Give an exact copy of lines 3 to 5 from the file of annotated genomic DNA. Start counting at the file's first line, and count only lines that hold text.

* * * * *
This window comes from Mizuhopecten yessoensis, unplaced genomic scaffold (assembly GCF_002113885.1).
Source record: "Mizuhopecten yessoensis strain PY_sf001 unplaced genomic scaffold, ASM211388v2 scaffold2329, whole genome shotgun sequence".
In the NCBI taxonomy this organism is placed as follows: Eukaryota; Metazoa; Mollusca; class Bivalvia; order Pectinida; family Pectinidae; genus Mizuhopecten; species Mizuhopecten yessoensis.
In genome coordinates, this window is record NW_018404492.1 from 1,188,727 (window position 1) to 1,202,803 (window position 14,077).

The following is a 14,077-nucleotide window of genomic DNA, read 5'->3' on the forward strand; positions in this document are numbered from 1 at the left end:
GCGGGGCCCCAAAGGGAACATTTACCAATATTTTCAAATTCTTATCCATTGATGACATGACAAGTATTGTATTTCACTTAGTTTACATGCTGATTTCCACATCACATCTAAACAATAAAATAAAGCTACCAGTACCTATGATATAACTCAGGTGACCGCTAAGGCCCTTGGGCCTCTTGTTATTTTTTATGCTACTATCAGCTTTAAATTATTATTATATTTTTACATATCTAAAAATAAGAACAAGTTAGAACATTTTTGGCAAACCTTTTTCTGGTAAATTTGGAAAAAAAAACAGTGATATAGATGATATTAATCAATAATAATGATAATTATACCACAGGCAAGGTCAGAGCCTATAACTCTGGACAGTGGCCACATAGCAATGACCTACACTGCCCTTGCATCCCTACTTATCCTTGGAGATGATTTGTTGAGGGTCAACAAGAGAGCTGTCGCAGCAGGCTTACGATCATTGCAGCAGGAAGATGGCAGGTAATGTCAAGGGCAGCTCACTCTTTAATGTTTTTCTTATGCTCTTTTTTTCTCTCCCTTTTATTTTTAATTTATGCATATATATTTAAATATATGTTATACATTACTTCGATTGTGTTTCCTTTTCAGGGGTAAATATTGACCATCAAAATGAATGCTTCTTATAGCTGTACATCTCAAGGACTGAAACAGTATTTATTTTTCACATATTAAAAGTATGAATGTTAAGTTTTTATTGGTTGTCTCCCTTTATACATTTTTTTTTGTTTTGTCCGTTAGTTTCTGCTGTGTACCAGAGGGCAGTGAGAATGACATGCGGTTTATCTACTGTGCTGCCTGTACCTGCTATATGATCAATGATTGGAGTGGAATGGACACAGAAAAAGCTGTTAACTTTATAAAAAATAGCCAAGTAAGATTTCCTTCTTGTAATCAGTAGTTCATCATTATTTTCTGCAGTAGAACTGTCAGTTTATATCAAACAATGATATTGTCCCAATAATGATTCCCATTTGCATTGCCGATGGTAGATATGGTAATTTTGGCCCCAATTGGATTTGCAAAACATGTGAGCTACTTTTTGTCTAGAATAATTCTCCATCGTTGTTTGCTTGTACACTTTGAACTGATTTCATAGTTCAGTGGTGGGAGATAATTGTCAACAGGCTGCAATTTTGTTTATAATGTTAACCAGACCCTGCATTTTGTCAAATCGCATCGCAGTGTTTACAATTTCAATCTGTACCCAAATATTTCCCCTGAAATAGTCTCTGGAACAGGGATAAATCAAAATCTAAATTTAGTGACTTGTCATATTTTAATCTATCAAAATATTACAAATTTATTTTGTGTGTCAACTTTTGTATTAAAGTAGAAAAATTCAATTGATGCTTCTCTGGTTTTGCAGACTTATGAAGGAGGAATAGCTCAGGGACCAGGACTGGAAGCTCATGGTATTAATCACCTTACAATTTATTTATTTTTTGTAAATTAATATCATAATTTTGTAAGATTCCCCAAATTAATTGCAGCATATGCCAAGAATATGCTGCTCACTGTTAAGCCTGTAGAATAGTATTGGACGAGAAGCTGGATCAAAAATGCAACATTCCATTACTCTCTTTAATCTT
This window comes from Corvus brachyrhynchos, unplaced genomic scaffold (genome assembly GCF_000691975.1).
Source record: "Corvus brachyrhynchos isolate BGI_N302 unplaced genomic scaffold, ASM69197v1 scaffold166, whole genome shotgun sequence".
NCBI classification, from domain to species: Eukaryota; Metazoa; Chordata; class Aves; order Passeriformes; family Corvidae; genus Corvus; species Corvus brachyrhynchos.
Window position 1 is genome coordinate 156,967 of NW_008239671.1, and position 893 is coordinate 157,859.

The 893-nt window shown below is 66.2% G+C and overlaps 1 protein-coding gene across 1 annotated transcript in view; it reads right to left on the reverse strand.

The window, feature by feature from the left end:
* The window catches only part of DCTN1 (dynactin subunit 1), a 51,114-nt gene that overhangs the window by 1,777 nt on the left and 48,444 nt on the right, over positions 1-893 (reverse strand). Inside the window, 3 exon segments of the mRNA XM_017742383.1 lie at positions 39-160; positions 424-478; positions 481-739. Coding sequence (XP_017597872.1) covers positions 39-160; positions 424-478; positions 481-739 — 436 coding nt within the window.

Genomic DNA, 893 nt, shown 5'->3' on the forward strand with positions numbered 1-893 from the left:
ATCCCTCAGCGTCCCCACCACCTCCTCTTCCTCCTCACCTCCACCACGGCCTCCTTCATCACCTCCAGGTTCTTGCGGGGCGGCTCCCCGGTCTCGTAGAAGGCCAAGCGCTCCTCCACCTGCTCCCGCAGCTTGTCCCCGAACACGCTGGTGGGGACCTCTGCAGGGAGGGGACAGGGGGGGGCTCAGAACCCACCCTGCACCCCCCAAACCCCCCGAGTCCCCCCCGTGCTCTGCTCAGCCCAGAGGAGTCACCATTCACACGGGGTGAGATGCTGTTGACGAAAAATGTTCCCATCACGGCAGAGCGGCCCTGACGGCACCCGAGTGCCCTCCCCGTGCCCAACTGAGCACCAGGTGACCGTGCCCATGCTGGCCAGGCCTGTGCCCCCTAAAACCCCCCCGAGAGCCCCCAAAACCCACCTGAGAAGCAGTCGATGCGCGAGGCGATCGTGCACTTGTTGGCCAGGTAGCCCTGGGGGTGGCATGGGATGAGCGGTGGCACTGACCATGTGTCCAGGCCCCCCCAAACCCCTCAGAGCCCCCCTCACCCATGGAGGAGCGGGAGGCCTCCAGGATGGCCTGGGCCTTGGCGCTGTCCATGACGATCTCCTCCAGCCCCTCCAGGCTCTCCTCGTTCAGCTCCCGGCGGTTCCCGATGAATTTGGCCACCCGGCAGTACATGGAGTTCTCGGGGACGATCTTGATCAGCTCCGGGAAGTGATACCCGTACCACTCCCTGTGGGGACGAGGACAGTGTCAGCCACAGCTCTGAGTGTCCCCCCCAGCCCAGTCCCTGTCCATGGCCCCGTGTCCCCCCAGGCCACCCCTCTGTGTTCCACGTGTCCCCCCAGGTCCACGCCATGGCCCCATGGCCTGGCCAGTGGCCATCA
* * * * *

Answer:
In the NCBI taxonomy this organism is placed as follows: Eukaryota; Metazoa; Mollusca; class Bivalvia; order Pectinida; family Pectinidae; genus Mizuhopecten; species Mizuhopecten yessoensis.
In genome coordinates, this window is record NW_018404492.1 from 1,188,727 (window position 1) to 1,202,803 (window position 14,077).

The following is a 14,077-nucleotide window of genomic DNA, read 5'->3' on the forward strand; positions in this document are numbered from 1 at the left end: